Tarta de Santiago.

Tarta de Santiago is a deliciously moist almond cake from Santiago de Compostela in Galicia. Pilgrims and tourists visit the cathedral of Santiago de Compostela where the relics of the apostle Saint James (Santiago in Spanish) are thought to be buried. They also probably all eat some of this cake as it is in every bakery window, dusted with icing sugar and decorated with the shape of the cross of the Order of Saint James.

Tarts de Santiago with Orange Compote

This was one of the first desserts on our menu at the restaurant when we opened it 11 years ago. The bakery down the hill made it for us, this was before The Washer Up had perfected his pastry skills and made all of them himself. We served it warm with a hot cherry sauce which was also gorgeous if you can get hold of some cherries where you are.

This version of the cake is beautifully light because the egg whites are whisked (to a meringue basically) and folded in separately. It is gluten-free as it is made using ground almonds and dairy-free because there is no butter or milk added. The mandarin orange compote is made with honey instead of sugar and can be served warm or cold.

Tarta de Santiago

Tarta de Santiago with Mandarin Orange Compote

Serves 8, Gluten-Free, Dairy-Free. Adapted from Time for a little Something

  • 6 large eggs, separated
  • a pinch of salt
  • 200 g caster sugar
  • large pinch of ground cinnamon
  • the zest of one orange
  • a few drops of almond extract
  • 250 g ground almonds
  • icing sugar for dusting

Preheat the oven to 180°. Prepare a 24-cm springform cake tin by roughly cutting a circle of baking paper a little bigger than the loose base of the tin, and put this over the base before clipping the tin back together. Rub the base & sides with a little oil.

Whisk the egg whites and salt in a large clean bowl until soft peaks form. Then whisk in half the caster sugar (100 g) a tablespoon at a time, until you have a glossy meringue texture.

In another large bowl, whisk the egg yolks with the rest of the caster sugar, orange zest, almond extract and cinnamon. Beat until thick and increased in volume.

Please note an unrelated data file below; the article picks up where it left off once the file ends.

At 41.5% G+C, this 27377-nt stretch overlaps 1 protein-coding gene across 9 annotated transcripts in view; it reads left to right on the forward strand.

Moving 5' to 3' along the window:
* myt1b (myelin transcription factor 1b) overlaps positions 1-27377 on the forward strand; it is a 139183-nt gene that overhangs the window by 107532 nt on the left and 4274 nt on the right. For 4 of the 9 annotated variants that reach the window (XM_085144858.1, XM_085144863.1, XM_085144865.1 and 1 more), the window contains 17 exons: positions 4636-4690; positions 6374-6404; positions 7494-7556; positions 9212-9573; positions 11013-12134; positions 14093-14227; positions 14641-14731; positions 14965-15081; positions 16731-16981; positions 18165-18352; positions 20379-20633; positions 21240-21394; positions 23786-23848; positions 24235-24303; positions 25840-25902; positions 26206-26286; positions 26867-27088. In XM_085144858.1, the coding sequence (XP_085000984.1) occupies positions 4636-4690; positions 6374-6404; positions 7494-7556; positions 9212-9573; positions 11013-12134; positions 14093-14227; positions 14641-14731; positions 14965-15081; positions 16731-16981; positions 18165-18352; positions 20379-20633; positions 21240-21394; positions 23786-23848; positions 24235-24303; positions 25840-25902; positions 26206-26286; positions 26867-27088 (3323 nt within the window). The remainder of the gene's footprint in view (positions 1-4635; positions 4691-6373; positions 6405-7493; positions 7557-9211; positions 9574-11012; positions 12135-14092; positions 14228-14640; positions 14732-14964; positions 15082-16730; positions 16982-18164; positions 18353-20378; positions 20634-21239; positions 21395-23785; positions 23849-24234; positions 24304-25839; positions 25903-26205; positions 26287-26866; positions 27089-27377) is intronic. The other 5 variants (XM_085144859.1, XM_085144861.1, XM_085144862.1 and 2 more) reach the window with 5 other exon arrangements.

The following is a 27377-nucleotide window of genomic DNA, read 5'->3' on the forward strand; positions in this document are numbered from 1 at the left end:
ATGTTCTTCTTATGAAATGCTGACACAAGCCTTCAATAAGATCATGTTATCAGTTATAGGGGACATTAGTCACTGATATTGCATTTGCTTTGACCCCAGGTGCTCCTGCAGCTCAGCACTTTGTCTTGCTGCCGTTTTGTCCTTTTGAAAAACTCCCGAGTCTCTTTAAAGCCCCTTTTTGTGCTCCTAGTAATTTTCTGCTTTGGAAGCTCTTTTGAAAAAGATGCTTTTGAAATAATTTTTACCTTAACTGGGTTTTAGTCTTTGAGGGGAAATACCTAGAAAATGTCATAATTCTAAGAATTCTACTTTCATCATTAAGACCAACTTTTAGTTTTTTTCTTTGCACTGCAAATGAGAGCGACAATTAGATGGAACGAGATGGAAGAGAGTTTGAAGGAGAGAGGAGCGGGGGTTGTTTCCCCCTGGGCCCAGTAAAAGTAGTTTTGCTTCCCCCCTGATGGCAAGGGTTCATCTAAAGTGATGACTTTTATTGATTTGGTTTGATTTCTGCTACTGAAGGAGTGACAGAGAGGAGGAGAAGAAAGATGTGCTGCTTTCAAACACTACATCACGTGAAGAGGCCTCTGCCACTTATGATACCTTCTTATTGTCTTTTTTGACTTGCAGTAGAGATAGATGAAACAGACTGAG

Now fold in just a little of the egg white mixture into the yolks to loosen it then fold in the rest gently, taking care not to deflate the mix too much. Then gently fold the ground almonds in too.

Spoon/pour  the batter into the prepared cake tin and bake for about 45 minutes. Check it after about 30-35 minutes – if it is browning too quickly, put a piece of baking paper over the top of the tin so the cake can still cook but not brown any more. Once the cake is golden and springy, remove it from the oven and let it cool in its tin for 10 minutes

When it is cool, run a knife around the edge, turn it out onto a plate, remove the baking paper from the base and serve upside down. Dust it with icing sugar just before serving. You can make a template of the traditional St James Cross/Sword and put that in the middle of the whole tart before dusting with icing sugar which is how it is usually served.

Or I used a cross from a necklace that my dad bought me and used that on each piece of cake!! Thanks Dad xx

Tarta de Santiago

Mandarin Orange Compote

  • 500 g oranges & mandarins
  • 4 tbsp honey
  • 1 tsp vanilla extract
  • 1/2 tsp orange blossom water (optional)

Cut the top and bottom off the oranges then cut down around following the line of the peel to remove it all.

Using a sharp knife, cut in-between each membrane to remove a segment of orange into a small sauce pan. When all segments are removed squeeze juice into pan too.

Peel mandarins and remove as much white pith as possible and any pips.

Put all ingredients in small pan, bring to boil, lower the heat and simmer for about 15 mins or until soft and jammy. Puree, taste and adjust honey to your liking. Leave to cool or serve warm with the cake.

Tarta de Santiago

This cake can be served as a lovely light dessert perfect for this time of year or with your afternoon tea.

Have a Lovely Weekend! Feliz Reyes!

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Apple, Vanilla and Cinnamon Spelt Flour Galette

5 Dec Apple Cinnamon Vanilla Galette

Apple Vanilla Galette

Apples, vanilla and cinnamon, enough said really. Heavenly combination whether in a tart or a scented candle. And if you bake the tart you can save the candle for when guests come round because this fills the house with its sweet perfume.

Apple Galette

Or make the tart when guests come round and selfishly save the candle for when you are cosied up on the sofa with a glass of (mulled) wine, perhaps. Either way it’s a winner and cheaper than a scented candle.

Apple Cinnamon Vanilla Galette

I have perfected my sweet spelt flour olive oil pastry recipe using honey instead of sugar so not only is it delicious and beautiful it is also good for you.  This recipe has no sugar, no butter, no dairy and no eggs.  The base is spread with a layer of Kellie’s vanilla apple sauce that I also used in this recipe before overlapping the thinly sliced apples in concentric circles and folding up the edges of the pastry.